The file is designed so that if you want to change an image it is really easy. You could also change the font if you wanted to.

How do you use these cards in the classroom?

There are a number of ways you can use the cards in the class room.

  1. Place the cards, with the letters facing upwards, on a flat surface (e.g. table or floor) and arrange them in alphabetical order. Rows of 5 or 6 cards work best.
  2. Pelmanism - with the cards still facing upwards, students take it in turns to predict the picture on the opposite side of the cards. If they are correct the score a point or take one of the cards. If they are incorrect they must leave it letter facing up and come back to it once they've tried all the other cards.
  3. The Pelmanism activity can be repeated a number of times.
  4. With the pictures facing up students mix the cards and then try to place them in alphabetical order. Some students find this very challenging while others can do it quite quickly. This will highlight to you which students have stong visual memory (some might talk about learning styles but I'm not really a fan...) or those who were paying attention during the PowerPoint.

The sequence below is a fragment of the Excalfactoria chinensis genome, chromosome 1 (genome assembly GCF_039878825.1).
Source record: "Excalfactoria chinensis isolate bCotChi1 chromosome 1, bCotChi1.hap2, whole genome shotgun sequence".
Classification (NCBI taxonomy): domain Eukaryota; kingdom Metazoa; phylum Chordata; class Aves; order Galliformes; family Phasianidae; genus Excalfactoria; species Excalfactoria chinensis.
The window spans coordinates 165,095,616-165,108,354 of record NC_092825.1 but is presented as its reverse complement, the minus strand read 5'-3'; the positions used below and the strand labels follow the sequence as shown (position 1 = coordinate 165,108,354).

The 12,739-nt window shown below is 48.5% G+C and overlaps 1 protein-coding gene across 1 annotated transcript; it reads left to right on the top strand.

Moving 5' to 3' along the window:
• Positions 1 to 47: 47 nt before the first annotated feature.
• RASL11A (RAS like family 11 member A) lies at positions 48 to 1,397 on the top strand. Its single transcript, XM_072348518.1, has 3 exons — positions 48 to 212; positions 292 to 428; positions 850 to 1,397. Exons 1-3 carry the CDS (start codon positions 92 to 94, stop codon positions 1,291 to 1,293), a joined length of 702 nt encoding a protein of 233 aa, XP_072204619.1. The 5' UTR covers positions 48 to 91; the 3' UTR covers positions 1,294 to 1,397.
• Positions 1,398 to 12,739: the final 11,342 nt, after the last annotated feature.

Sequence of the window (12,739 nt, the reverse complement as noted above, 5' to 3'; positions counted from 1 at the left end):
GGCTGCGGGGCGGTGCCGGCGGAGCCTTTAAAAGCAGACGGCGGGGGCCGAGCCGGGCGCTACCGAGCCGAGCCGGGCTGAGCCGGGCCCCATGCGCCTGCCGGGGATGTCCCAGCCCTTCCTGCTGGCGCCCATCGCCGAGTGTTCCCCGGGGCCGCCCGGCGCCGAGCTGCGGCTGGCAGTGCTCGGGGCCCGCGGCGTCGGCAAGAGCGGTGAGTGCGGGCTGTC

5. Finally with the pictures facing up the students can work backwards throught the cards, predicting the letter of the alphabet on the opposite side.
  6. You could work on phonetics as well as letter names but you may want to change some of the pictures in the cards file above.

Stop-motion video to demonstrate the cards and how they can be used

I've been a fan of stop-motion films for a while, so I decided to have a go at making one to show how these cards can be used. Any comments are most welcome.


Observations

It is very important for me that I pick up on errors that students make when doing the activities above. I observe learners and make notes on their sequencing skills, memory skills and "sticking points".

There are often similarities amongst nationality groups and it may be worth considering pairing students from the same nationalities so that you can work on particular letters.

Students really enjoy this session and often don't realise they are being assessed until you sit with them and give them some feedback.

I find transfering these skills to alphabetical order exercises can be very rewarding too. Often a student can't tell you what letter is next in a sequence but if you ask them what picture was after tiger they know it was umbrella!

Finally